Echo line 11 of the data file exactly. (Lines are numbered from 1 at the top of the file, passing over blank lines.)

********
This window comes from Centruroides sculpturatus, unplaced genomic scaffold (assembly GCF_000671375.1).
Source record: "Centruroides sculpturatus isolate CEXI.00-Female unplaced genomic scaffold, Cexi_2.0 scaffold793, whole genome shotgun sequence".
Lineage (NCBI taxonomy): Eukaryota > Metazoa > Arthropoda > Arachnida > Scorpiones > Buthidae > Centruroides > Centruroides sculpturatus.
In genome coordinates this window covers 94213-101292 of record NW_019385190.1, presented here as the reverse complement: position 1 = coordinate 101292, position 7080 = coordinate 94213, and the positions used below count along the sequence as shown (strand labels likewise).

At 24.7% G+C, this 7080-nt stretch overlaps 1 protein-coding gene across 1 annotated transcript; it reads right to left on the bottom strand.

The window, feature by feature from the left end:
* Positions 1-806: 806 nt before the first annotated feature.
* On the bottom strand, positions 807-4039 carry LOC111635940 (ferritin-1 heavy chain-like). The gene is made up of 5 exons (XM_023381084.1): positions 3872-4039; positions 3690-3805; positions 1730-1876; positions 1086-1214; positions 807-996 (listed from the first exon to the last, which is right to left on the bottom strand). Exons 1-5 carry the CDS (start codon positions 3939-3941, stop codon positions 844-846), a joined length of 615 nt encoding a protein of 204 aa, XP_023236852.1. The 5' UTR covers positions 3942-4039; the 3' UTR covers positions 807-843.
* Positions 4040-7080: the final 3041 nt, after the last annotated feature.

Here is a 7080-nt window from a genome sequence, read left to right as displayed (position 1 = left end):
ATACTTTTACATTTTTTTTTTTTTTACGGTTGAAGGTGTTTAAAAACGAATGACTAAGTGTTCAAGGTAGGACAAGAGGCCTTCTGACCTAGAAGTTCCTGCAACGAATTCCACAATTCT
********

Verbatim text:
ATACTTTTACATTTTTTTTTTTTTTACGGTTGAAGGTGTTTAAAAACGAATGACTAAGTGTTCAAGGTAGGACAAGAGGCCTTCTGACCTAGAAGTTCCTGCAACGAATTCCACAATTCT